Skip Beat which you probably have heard me speaking about in some detail at various points on this blog is one of my favourite long running manga series. I believe it is currently on the 39th volume and it is available in English through Viz who translate and publish singular volumes as well as 3-in-1 editions.
It is one of the more popular shoujo manga series in Japan (according to my sources) and it has fans all over the world. It has been adapted to an anime version as well as a rather terrible Taiwanese live action drama. However, it is in its original medium that Skip Beat truly shines because though it is, to all appearances, a shoujo (basically, girl’s) manga, the topics it considers are rather considerable and dealt with in much more detail in the manga form than in the anime or the live action due to time (and other) restraints.
Romance, or rather the lack of it, is a central theme but it alone is not responsible for why so many people continue to wait desperately for the one chapter that comes their way every month.
Kyoko, at the beginning of the series, is a rather naive young maiden who has followed her childhood friend, Sho Fuwa, to Tokyo after he asked her to forget about high school and accompany him to the big city where he plans to make his debut as a singer. Silly, idealistic Kyoko follows him and slaves away at crappy jobs just to provide him with an apartment and other amenities. She cooks for him, cleans for him, and ensures that his every need is met. Though they have a platonic relationship, there is a potential for more, an expectation of more–at least from Kyoko’s side.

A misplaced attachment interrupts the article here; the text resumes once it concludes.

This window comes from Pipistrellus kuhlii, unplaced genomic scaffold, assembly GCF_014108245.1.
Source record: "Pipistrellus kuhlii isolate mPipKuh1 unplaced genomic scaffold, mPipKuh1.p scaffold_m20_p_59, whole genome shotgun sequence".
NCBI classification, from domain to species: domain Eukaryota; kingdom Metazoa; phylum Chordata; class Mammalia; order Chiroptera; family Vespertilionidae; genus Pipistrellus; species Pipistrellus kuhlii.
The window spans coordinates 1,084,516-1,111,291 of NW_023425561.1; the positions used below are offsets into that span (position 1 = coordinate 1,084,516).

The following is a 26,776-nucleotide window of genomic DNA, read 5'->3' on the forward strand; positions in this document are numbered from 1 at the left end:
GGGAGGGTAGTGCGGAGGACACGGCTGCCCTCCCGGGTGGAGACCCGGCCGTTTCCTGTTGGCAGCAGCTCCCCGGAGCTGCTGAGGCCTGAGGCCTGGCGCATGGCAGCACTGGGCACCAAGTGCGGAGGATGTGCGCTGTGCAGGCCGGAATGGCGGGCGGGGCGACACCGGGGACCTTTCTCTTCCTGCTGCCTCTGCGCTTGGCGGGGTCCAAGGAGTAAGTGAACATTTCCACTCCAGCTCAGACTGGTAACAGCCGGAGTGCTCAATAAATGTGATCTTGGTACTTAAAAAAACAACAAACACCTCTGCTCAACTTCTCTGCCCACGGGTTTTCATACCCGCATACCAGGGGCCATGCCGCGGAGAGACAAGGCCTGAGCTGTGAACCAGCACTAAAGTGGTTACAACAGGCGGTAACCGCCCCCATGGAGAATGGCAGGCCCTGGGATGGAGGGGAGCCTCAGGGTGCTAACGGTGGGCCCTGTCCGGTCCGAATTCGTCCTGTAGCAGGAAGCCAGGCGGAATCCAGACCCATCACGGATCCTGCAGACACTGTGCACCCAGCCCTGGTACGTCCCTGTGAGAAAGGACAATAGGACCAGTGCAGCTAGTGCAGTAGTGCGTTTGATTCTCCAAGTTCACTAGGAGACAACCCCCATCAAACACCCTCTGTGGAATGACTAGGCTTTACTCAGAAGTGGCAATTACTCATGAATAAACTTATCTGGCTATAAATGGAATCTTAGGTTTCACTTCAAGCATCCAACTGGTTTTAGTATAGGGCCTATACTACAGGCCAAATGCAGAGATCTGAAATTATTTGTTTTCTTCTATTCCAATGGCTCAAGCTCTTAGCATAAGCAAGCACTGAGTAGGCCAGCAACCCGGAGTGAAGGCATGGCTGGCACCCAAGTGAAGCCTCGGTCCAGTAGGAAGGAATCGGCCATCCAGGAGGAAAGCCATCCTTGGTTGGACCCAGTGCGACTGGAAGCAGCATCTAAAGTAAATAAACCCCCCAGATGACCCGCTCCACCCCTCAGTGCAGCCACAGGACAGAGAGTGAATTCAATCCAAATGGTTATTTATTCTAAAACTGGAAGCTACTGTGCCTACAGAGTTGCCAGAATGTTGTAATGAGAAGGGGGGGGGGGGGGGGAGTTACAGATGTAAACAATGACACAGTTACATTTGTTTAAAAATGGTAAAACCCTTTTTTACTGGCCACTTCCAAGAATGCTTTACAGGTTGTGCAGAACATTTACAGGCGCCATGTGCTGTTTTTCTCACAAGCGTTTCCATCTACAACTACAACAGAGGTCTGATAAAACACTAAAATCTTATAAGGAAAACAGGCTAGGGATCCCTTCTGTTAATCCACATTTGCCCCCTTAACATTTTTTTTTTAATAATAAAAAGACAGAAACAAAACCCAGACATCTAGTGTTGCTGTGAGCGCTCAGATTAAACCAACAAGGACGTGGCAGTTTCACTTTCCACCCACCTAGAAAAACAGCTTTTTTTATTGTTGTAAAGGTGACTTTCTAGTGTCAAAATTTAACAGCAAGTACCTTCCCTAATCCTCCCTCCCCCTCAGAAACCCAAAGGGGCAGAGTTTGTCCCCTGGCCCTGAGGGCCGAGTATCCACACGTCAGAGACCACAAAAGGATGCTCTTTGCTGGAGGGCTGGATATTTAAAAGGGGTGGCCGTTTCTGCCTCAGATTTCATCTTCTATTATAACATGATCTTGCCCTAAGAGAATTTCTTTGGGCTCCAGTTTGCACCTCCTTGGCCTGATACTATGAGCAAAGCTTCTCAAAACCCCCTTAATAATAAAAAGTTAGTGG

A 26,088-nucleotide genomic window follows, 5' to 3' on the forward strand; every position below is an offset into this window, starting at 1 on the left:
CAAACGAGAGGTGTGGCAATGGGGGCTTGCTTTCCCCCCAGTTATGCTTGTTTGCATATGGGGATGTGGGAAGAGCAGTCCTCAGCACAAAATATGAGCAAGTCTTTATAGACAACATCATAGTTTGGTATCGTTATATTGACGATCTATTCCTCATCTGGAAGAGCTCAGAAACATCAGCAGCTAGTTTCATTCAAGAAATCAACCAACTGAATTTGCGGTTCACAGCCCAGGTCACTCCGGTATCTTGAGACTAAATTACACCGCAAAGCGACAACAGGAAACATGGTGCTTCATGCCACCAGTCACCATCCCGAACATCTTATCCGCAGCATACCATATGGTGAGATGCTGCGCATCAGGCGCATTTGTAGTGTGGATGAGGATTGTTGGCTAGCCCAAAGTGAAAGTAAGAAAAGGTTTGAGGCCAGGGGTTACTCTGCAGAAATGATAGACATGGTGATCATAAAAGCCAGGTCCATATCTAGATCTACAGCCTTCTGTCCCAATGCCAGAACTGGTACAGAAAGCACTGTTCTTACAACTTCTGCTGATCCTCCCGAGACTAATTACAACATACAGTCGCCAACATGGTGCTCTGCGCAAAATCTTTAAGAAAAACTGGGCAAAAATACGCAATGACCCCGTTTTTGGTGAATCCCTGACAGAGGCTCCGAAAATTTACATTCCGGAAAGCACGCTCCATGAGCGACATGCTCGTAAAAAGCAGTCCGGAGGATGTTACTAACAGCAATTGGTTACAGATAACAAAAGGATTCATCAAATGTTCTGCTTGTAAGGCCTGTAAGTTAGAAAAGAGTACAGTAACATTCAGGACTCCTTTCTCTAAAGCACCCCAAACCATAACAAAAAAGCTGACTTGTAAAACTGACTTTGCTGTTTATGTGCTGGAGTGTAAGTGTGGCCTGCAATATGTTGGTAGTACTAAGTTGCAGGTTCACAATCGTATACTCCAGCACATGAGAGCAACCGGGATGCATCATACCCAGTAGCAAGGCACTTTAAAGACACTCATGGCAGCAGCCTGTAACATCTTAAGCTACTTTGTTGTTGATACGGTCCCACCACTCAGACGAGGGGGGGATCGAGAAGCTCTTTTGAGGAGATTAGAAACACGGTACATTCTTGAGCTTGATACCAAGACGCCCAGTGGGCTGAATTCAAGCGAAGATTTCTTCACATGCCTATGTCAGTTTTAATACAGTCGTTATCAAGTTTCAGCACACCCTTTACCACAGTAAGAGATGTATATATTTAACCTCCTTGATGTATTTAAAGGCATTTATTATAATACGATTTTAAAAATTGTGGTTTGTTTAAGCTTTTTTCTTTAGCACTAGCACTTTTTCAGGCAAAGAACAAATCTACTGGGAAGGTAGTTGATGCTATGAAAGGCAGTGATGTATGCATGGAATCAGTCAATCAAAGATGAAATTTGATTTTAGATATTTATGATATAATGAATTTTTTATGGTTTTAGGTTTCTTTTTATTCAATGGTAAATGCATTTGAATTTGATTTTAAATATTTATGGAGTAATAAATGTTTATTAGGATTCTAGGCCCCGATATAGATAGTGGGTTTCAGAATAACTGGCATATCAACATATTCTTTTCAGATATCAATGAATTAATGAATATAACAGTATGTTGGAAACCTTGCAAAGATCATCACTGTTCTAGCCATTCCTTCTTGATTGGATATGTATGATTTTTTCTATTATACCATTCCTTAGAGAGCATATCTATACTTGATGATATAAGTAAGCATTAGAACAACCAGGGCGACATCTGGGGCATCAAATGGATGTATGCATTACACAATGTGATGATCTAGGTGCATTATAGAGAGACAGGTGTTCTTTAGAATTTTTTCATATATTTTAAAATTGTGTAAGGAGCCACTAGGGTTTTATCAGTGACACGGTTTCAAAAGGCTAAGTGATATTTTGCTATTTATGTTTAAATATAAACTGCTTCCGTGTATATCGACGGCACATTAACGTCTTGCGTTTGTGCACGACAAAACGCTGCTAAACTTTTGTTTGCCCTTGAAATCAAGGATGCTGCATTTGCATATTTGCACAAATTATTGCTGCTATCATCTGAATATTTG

One day, she prepares a bento for her childhood friend/recently famous Shou Fuwa and takes it over to his agency only to overhear him describe her, among other unflattering things, as his unpaid maidservant. That is when Kyoko’s naive assumptions about her relationship with Shou crumble and she, betrayed and humiliated, vows to get revenge on him.